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wrote:

You've hit upon the crux of the problem, second rate aftermarket new junk or rebuilts. There are a few truths to be noted here, anecdotal "evidence" to the contrary. The first is that in-tank pumps are usually good for most of 100K under normal conditions. The second is that having the tank mostly kept full means the pump runs submerged keeping it cooler thus adding to its potential service life. The third is that an in-tank pump is a bitch to get to, very time consuming if you DIY and very expensive to have done for you. The fourth is that you don't buy half-assed rebuilt junk regardless of the "lifetime warranty". You bite the bullet, buy new OEM or quality aftermarket or rebuilt (good luck finding either of those) and have done with it.
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NickySantoro wrote:

First few pumps were dont by dealership until I lost the receipt and got sick of their high prices. They my regular mechanic did the last few which I bought aftermarket. OEM did not show any better performance. and the first one blew a few thousand miles out of factory warranty.
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wrote:

There is something else at play here. What you describe is truly an anomaly. I'm no particular fan of GM, or Ford for that matter, but I've yet to replace any fuel pump, in tank or external, a second time after using an OEM replacement in either brand. YMMV (and apparently does) FWIW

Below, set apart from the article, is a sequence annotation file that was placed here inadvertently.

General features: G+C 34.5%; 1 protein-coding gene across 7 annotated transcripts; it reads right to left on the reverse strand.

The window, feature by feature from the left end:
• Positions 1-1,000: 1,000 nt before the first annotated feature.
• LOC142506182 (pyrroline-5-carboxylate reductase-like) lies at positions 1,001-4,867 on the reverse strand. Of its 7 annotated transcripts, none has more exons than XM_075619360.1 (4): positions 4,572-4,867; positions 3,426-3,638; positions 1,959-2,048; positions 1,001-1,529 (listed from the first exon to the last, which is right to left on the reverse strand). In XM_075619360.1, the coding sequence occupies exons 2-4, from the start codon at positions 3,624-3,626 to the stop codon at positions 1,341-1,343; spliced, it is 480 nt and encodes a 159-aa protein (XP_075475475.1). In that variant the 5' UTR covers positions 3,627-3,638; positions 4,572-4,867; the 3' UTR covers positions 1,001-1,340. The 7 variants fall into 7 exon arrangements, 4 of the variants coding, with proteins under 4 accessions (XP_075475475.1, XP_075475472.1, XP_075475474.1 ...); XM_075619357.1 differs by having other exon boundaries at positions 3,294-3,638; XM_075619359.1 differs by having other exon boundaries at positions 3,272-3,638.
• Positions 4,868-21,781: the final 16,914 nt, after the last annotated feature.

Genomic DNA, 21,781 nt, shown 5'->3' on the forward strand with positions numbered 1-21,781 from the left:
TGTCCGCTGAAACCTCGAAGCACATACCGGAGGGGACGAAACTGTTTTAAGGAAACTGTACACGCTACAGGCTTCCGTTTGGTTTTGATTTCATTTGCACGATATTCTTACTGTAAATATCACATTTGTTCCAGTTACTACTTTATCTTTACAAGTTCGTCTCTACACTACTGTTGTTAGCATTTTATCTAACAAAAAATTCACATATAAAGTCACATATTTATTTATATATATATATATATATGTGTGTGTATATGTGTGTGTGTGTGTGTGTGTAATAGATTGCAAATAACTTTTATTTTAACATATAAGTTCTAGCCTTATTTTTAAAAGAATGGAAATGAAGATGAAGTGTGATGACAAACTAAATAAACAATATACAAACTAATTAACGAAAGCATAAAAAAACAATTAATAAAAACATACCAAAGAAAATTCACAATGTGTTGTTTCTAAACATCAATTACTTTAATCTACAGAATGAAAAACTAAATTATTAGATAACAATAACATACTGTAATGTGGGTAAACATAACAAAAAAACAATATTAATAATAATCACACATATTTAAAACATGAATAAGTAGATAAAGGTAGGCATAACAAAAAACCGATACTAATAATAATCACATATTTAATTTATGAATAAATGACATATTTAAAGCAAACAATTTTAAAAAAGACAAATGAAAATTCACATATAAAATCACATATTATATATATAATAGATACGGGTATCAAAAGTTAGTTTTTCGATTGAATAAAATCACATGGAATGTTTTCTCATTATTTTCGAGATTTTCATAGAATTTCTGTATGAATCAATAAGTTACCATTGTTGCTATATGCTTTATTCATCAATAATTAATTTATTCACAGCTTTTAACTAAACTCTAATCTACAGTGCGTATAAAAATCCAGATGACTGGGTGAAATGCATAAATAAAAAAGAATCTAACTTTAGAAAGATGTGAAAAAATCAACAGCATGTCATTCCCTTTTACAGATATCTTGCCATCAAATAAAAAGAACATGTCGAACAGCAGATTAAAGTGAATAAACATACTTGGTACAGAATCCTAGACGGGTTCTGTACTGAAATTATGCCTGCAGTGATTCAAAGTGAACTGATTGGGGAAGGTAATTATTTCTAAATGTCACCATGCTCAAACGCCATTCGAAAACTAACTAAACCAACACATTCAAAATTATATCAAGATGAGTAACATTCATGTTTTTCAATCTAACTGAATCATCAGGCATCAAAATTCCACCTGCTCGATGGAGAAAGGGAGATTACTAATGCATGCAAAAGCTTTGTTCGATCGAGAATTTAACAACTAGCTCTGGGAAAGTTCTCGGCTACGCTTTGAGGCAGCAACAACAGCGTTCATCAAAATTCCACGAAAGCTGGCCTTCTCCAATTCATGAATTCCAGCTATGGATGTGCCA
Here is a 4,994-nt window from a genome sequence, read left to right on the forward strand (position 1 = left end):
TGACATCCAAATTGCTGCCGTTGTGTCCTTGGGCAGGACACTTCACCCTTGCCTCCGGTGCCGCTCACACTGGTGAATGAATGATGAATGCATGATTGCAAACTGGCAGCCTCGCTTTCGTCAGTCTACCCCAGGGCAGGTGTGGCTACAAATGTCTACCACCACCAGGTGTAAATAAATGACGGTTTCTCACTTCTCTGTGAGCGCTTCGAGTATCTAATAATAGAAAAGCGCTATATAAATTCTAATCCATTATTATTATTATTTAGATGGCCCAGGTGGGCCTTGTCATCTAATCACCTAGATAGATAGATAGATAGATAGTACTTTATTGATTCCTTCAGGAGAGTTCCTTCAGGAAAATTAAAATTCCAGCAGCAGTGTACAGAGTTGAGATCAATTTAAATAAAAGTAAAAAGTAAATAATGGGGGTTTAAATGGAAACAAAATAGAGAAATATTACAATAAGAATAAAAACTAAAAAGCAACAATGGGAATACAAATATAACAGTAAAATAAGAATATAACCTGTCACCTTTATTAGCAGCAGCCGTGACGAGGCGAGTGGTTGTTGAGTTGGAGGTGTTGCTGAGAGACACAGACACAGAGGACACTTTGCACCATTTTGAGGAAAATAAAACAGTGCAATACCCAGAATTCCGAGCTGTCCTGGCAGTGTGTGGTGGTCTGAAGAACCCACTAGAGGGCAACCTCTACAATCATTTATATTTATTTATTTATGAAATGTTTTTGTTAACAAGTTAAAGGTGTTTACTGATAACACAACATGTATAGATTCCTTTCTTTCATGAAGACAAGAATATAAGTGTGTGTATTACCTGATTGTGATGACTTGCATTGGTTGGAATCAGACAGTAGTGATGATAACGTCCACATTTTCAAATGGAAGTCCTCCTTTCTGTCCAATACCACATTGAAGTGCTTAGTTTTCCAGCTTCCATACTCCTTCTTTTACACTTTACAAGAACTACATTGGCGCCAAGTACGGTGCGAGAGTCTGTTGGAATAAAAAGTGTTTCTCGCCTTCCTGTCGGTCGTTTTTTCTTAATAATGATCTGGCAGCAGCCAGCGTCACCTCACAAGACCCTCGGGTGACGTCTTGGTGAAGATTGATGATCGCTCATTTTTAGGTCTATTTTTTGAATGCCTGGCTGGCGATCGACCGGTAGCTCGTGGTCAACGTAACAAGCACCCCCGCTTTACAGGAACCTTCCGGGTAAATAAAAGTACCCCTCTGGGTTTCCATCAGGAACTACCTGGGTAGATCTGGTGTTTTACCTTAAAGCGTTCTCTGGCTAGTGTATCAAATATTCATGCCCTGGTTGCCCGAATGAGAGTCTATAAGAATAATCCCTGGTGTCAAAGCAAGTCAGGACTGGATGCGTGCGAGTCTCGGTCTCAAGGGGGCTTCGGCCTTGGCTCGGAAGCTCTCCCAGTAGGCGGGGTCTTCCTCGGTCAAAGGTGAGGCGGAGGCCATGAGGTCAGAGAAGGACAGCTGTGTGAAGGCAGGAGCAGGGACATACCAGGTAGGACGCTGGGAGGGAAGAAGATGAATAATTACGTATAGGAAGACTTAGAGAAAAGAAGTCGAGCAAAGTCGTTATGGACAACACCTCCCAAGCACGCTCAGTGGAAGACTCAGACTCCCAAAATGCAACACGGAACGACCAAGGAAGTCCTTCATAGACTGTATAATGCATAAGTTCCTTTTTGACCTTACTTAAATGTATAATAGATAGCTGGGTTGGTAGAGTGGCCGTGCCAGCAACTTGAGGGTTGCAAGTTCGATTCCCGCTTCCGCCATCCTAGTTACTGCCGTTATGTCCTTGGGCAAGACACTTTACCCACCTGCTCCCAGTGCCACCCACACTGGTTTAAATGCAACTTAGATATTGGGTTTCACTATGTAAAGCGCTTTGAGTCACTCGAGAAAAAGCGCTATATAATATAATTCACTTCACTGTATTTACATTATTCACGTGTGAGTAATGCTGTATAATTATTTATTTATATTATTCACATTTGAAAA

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Man - this is a crazy scenario - but I'm not saying I don't believe it. Others posted after my initial shock statement, that some vehicles seem to eat fuel pumps. I think after the second one I'd probably be looking at possible things like input voltage levels, grounding, etc. You know - the stuff that typically eats electric motors. Is this fuel pump different than all other GM fuel pumps? I ask because it almost seems that it can't be. The aftermarket is pretty good at identifying junk designs by the manufacturers and coming out with a product that is genuinely superior, but your aftermarket experience doesn't reflect this. This leads me to suspect problems in the truck and not so much with the fuel pump.
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croaker68 wrote:

I agree. I have been driving GM products exclusively for about 40 years and I haven't had to replace a fuel pump since my '61 Impala bubbletop! I have never had to replace an in-tank pump. But I tend to refuel when the level drops to between 1/2 to 3/4 of a tank. My son is presently driving a '98 Grand Am with the 3.1 liter engine and he has over 150,000 miles on the original pump.
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That is the way GM wants it. How hard is it to build a long lasting fuel pump anyway? Engineers know what they are doing. The company spends millions and millions of dollars on R&D every year. That is the way they are designed. They don't design components by accident.

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Frankie,
I went 250,000 miles and 13 years on my Bonneville's original fuel pump when I had it replaced in 2003. It was still working at the time, but replaced it anyway due to age & the fact it had just reached a 1/4 milllion miles.
Harryface 05 Park Avenue, 34,145 91 Bonneville LE 305,679
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Because GM orders cheap ones. I've never had a problem with Chryslers fuel pumps, even though I don't clean them before 80K miles.